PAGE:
What Can Schools Do to Boost Security for Students?
In the wake of the shooting that killed at least 18 children at a Connecticut elementary school, is there anything schools should do to guard against such acts?
A couple of days after the grim news of a shooter killing at least 20 children and at least seven others at a Newtown, CT, elementary school, we know that police locally have beefed up patrols around St. Louis County elementary schools.
The news is almost too great to bear, as evidenced by watching President Barack Obama choking up as he talked about the shootings on Friday.
As a parent, I know that like you, I think nothing of sending my child off to school every day. We just cannot wrap our heads around the thought of teachers, who should be explaining the three R's, not getting between our children and a gunman.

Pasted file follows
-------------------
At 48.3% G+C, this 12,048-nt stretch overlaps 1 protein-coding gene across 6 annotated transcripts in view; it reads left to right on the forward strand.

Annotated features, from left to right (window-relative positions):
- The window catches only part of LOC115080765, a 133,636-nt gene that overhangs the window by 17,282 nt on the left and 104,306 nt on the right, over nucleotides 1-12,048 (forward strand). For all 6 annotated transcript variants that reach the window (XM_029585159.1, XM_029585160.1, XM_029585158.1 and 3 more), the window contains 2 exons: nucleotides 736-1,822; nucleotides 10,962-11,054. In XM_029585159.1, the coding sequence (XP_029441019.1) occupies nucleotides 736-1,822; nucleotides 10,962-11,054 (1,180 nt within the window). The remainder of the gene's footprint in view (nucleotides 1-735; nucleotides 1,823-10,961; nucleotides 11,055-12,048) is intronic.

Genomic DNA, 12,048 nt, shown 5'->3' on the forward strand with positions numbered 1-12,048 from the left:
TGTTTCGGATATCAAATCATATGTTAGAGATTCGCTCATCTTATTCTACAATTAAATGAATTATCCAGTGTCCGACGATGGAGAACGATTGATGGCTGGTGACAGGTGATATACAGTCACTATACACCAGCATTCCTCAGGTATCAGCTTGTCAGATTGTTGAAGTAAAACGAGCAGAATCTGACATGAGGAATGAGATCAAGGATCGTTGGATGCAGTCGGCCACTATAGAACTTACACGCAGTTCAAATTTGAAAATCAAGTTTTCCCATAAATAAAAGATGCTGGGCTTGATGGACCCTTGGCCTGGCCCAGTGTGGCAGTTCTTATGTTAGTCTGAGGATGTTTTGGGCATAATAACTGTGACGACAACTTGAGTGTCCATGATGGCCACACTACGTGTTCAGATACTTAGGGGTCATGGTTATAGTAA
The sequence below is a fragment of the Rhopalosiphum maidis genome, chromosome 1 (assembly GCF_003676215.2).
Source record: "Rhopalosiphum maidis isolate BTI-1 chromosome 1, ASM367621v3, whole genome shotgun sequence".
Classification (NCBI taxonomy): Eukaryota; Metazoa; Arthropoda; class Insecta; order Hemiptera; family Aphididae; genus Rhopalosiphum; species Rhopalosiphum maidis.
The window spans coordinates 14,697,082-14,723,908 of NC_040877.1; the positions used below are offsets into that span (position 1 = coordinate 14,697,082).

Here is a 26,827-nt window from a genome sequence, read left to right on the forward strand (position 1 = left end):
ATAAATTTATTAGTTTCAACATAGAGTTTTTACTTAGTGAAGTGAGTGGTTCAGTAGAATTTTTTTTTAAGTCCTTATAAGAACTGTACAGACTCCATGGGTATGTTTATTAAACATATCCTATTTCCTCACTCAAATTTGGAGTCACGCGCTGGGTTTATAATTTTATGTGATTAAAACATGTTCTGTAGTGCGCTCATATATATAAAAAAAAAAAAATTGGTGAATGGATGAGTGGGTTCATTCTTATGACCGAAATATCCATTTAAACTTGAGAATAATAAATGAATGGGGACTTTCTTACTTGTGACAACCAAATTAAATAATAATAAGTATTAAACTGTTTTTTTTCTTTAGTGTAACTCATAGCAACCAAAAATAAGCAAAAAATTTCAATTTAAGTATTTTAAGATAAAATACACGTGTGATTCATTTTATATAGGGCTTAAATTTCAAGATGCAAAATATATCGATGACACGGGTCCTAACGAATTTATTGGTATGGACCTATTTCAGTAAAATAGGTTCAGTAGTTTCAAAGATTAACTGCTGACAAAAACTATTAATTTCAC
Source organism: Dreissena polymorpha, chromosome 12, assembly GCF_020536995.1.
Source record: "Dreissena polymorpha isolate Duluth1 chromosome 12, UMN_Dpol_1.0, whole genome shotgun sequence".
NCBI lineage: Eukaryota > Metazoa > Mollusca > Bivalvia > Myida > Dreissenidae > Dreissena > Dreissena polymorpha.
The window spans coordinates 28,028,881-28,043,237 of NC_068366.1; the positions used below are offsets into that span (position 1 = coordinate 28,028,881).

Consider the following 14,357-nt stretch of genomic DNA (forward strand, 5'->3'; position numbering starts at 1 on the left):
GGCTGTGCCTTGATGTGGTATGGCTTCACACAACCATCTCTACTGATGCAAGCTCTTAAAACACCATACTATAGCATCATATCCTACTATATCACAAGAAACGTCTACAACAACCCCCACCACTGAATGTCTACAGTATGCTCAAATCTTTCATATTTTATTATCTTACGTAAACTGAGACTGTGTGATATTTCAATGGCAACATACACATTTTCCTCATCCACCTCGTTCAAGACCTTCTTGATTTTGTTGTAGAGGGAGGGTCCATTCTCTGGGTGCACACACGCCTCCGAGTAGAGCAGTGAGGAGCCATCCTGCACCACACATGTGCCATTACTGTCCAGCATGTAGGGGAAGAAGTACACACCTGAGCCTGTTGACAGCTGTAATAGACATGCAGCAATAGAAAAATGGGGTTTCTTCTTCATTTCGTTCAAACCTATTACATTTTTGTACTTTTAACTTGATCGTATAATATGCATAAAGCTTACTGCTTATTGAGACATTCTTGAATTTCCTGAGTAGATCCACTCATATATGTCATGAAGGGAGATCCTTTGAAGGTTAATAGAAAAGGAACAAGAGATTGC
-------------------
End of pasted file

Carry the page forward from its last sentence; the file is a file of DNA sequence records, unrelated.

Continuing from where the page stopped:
In Connecticut, Brenda Lebinski told Newtown Patch that her daughter is safe because "my daughter's teacher is my hero. She locked all the kids in a closet and that saved their lives."
We think our children will be safe in the school when we put them on the bus or drop them off at the curb.
And when something horrible happens, we wonder if the schools should be doing more to protect them.
Is that unfair? Is it unrealistic to expect schools to be able to guard against such a staggering act of violence? Or is there more they should be doing? What are you willing to give up for more security — tax dollars? The convenience to visit school without a security screening?